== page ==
Sure, Chris. So, if you look at what my role is in the 17 billion enterprise, right? It is really to get the power of data analytics to every employee in healthcare, and in turn, this really helps us to be providing better solutions for our products which helps the clinical outcomes. So that is why there is no direct correlation of what I do to the clinical outcome. We are now moving into a more and more digital world, with the whole digital strategy where data is becoming ubiquitous. So we earlier... Most of our work used to be around enterprise data and now it's also about IOT data from the data that comes from the machines that we've installed in various hospitals and other clinical facilities. External market data, very important for us to know, especially with COVID disruptions. That's shared both our products on... We started shifting more of our focus to ventilators and other equipment that was needed for at that point of time.
And, also, for us to understand what should be our product strategy, what should be our market strategy, so that we continue to serve the people as well as continue to be successful and profitable as a company. So my focus is more internal. I think it's now getting to a mix of external because data really is not internal or external, right? It's data and the power is more in the combination, not in the uniqueness, and it's more in the joining of this data and the new insights that you can arrive faster, sooner, then modify your product strategy and then accordingly go to market, which in turn helps the industry and helps our customers.
Chris Knerr (06:42):
So that's super interesting and there's a lot there, so maybe we can unpack that a little bit. So I very much agree and I have this observation. Having both worked in very large global enterprises and then as a consultant, a management consultant for many years, that the use of external data is behind the use of internal data, and it was very interesting. Most large companies have many subscription, external data sources, and that's very poorly governed and very poorly managed and I think that... I absolutely agree too that the pandemic increased the need for interoperability of internal enterprise data and external data sources, so I think that's a terrific observation that I just wanted to tease out and make sure that we highlight in what you shared. Sticking with that thought a little bit, let's talk about streaming data and the importance of streaming data.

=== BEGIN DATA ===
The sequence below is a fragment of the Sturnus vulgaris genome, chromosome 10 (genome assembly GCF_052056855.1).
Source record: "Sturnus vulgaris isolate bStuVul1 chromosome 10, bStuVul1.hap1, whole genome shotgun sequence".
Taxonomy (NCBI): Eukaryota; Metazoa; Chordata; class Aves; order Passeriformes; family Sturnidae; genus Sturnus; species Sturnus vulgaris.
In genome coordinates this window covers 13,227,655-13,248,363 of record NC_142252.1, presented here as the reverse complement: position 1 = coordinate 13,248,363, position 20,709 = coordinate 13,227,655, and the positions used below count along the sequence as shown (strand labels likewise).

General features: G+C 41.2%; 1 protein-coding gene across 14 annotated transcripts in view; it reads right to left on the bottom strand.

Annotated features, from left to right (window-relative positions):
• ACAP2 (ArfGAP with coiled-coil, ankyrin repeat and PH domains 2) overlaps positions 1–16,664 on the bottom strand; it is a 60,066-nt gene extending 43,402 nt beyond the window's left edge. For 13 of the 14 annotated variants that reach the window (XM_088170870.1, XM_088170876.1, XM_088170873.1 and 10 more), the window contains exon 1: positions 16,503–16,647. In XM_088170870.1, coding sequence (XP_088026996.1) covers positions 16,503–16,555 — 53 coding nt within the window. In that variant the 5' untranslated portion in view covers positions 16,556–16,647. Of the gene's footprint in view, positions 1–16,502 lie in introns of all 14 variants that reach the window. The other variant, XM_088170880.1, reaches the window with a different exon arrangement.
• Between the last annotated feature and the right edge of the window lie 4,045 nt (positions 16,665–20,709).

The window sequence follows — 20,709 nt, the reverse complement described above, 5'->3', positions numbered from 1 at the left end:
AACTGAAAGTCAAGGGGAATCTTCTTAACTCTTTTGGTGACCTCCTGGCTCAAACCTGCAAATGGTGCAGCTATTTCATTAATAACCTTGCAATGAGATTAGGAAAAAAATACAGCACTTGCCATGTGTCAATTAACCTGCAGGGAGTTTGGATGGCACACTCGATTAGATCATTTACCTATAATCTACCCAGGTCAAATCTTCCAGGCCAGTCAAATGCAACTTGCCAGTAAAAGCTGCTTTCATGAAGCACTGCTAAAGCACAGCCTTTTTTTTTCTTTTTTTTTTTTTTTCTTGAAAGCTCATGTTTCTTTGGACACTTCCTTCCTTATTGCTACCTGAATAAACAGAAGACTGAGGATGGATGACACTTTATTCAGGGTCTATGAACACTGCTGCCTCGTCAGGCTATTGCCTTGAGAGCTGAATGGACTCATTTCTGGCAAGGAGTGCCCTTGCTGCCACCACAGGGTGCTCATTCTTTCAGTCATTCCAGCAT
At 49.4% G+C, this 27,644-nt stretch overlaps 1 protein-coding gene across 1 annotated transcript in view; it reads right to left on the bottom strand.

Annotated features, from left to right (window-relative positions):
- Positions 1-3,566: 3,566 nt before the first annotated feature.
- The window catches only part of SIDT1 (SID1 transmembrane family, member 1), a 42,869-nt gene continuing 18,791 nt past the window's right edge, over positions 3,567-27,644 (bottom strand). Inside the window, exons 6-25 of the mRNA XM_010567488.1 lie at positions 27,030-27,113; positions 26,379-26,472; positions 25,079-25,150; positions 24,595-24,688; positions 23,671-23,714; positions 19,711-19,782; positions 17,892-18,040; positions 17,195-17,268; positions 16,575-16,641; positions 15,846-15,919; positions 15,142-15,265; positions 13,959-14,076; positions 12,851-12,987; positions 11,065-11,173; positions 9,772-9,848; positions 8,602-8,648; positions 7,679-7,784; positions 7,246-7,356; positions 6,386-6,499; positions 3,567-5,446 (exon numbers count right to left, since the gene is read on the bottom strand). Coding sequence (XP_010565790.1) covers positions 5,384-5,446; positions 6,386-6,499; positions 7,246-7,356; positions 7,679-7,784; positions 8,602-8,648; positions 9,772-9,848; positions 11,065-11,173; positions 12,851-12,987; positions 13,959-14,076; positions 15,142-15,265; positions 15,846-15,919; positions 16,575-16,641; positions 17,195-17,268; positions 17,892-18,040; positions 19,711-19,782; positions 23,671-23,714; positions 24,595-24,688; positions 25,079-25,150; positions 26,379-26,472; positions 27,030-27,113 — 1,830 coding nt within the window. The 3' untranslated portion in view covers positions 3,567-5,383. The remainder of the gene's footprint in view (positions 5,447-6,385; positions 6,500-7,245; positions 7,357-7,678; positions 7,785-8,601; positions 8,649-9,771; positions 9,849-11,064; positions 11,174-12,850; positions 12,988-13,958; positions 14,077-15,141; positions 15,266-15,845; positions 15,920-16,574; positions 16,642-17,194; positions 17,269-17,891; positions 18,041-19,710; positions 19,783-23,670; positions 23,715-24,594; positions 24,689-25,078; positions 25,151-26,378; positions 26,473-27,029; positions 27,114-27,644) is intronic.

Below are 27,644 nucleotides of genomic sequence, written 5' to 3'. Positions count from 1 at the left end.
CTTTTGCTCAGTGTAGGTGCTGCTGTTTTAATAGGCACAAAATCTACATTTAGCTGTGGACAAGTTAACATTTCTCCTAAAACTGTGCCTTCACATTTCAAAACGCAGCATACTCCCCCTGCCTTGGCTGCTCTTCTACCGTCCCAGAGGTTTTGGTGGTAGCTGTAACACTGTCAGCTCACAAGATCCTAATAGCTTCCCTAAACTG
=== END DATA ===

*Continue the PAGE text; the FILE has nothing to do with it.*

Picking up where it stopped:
And I think I have in my mind, and, again, I'm interested in your experience across the different businesses and in GE, and I'm familiar, and hopefully most of our audience is familiar with this idea that I think GE may have really popularized this phrase of the industrial internet. So, almost when I think of streaming data, the first thing that I start to think of is jet engines, right? And streaming data from jet engines. So, I guess a couple of questions, and I'm mixing a few things together, but how important is that streaming data in addition to the external data that you're buying from a market standpoint to your business? And that's part two of the question. What are the experiences you've had been in the other divisions that are more, I'll say traditional industrial internet, that are different from life sciences or healthcare and how those all merged together?
Asha Poulose Johnson (08:52):
Yeah. So lot of questions in there. Let me try to unpack what you just said a little bit. I try to hit on some of these points. In my time between aviation to power to healthcare now, data analytics industry has really evolved. It has evolved to a point where that what used to be taught like it will happen 20, 30 years ago has already started happening in terms of how much volume of data can be handled, how much variety of data can be handled, how fast can we handle? So I think it's an industry probably that's moving faster than we thought it would move and I think things like the coronavirus have further accelerated it. Right. When I was... When you look at industries like aviation and power, lot of the IOT data that's streaming data is probably the machine data that we're getting from that are installed in field.
And primarily, that what we use that for was really around improving our service contracts in trying to find out when a failure is going to be happening and how do we do part sourcing and the whole repair process and all of that. So that used to be the bigger focus of these streaming IOT machine kind of data, I would say, maybe three, four years ago, but today, now we're taking this data and making that more into a revenue model, right? How do you look at this as a revenue opportunity to sell, upsell newer type of services and products to our customers? Which is to their benefit so that they can do digital solutions instead of doing hardware and software upgrades to their systems. So that's a big shift that I have seen on the streaming data side for our traditional businesses.